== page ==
This manuscript describes the protocol for Bimolecular Complementation Affinity Purification (BiCAP). This novel method facilitates the specific isolation and downstream proteomic characterization of any two interacting proteins, while excluding un-complexed individual proteins as well as complexes formed with competing binding partners.
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Hastings, J. F., Han, J. Z., Shearer, R. F., Kennedy, S. P., Iconomou, M., Saunders, D. N., Croucher, D. R. Dissecting Multi-protein Signaling Complexes by Bimolecular Complementation Affinity Purification (BiCAP). J. Vis. Exp. (136), e57109, doi:10.3791/57109 (2018).
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The assembly of protein complexes is a central mechanism underlying the regulation of many cell signaling pathways. A major focus of biomedical research is deciphering how these dynamic protein complexes act to integrate signals from multiple sources in order to direct a specific biological response, and how this becomes deregulated in many disease settings. Despite the importance of this key biochemical mechanism, there is a lack of experimental techniques that can facilitate the specific and sensitive deconvolution of these multi-molecular signaling complexes.
Here this shortcoming is addressed through the combination of a protein complementation assay with a conformation-specific nanobody, which we have termed Bimolecular Complementation Affinity Purification (BiCAP). This novel technique facilitates the specific isolation and downstream proteomic characterization of any pair of interacting proteins, to the exclusion of un-complexed individual proteins and complexes formed with competing binding partners.
The BiCAP technique is adaptable to a wide array of downstream experimental assays, and the high degree of specificity afforded by this technique allows more nuanced investigations into the mechanics of protein complex assembly than is currently possible using standard affinity purification techniques.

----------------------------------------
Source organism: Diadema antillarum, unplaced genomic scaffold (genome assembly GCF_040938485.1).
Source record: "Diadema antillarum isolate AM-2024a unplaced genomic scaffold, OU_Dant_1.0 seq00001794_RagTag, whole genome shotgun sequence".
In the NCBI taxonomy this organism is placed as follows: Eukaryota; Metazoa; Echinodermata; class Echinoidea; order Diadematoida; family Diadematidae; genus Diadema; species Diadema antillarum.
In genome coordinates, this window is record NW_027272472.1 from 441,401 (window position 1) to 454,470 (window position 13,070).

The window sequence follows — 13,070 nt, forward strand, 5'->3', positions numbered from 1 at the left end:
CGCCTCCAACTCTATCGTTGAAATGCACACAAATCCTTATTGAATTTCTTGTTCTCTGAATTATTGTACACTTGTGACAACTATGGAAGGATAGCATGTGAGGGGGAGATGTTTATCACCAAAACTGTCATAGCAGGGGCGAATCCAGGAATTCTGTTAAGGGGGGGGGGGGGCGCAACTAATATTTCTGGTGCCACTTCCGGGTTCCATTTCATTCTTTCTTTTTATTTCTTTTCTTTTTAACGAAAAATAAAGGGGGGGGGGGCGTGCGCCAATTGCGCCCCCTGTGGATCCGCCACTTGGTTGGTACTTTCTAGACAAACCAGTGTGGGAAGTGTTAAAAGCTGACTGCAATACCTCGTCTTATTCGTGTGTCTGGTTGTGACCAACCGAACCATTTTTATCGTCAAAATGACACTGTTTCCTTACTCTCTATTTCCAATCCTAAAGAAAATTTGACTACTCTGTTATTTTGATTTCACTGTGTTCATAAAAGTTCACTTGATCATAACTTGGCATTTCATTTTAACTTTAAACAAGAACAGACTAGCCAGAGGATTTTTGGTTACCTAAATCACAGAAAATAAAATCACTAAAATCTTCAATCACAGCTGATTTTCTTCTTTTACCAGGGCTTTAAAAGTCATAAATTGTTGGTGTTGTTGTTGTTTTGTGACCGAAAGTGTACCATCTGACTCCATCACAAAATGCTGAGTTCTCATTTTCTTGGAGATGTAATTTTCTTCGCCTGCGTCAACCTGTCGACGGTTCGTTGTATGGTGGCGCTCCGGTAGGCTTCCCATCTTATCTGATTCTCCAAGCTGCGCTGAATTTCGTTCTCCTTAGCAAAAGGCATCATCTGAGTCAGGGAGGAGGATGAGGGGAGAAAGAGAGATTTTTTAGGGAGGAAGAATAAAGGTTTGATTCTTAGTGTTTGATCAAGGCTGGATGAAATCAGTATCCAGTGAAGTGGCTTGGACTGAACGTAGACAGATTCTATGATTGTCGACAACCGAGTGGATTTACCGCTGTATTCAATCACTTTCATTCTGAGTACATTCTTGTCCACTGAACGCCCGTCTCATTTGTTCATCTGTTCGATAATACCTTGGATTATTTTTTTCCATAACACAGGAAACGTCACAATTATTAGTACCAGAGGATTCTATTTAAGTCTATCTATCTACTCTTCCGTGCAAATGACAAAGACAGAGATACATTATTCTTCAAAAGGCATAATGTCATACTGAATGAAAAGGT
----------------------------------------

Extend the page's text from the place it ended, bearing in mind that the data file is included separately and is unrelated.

Protein complex assembly is a key process in maintaining the spatiotemporal specificity of many signalling pathways1,2. While the critical nature of this regulatory role is widely recognized, there is a lack of experimental techniques available to scrutinize these complexes. Most interactomics studies focus upon interactions with individual proteins, or the sequential enrichment of individual complex components. Here we present a technique for the isolation of a specific protein dimer while excluding the individual moieties of the component proteins as well as complexes formed with competing binding partners3. We have called this technique Bimolecular Complementation Affinity Purification (BiCAP), as it is a combination of a previously existing protein fragment complementation assay, Bimolecular Fluorescence Complementation (BiFC), with the novel use of a conformation-specific recombinant nanobody towards GFP and its derivatives (see Table of Materials).
A typical protein-fragment complementation assay relies on the expression of "bait" and "prey" proteins fused to split fragments of reporters such as luciferase4, β-galactosidase5, or green fluorescent protein (GFP)6 (Figure 1A). Through the interaction of the bait and prey proteins, the split reporter domains are encouraged to refold into a functional structure, allowing the interaction of the bait and prey proteins to be visualized or quantified. BiCAP was adapted from a version of this technique that made use of fragments of the GFP variant Venus. Fluorescent protein complementation assays are a popular method for visualizing protein-protein interactions in a live cell, but until now have been limited to this one function7. BiCAP represents a significant advance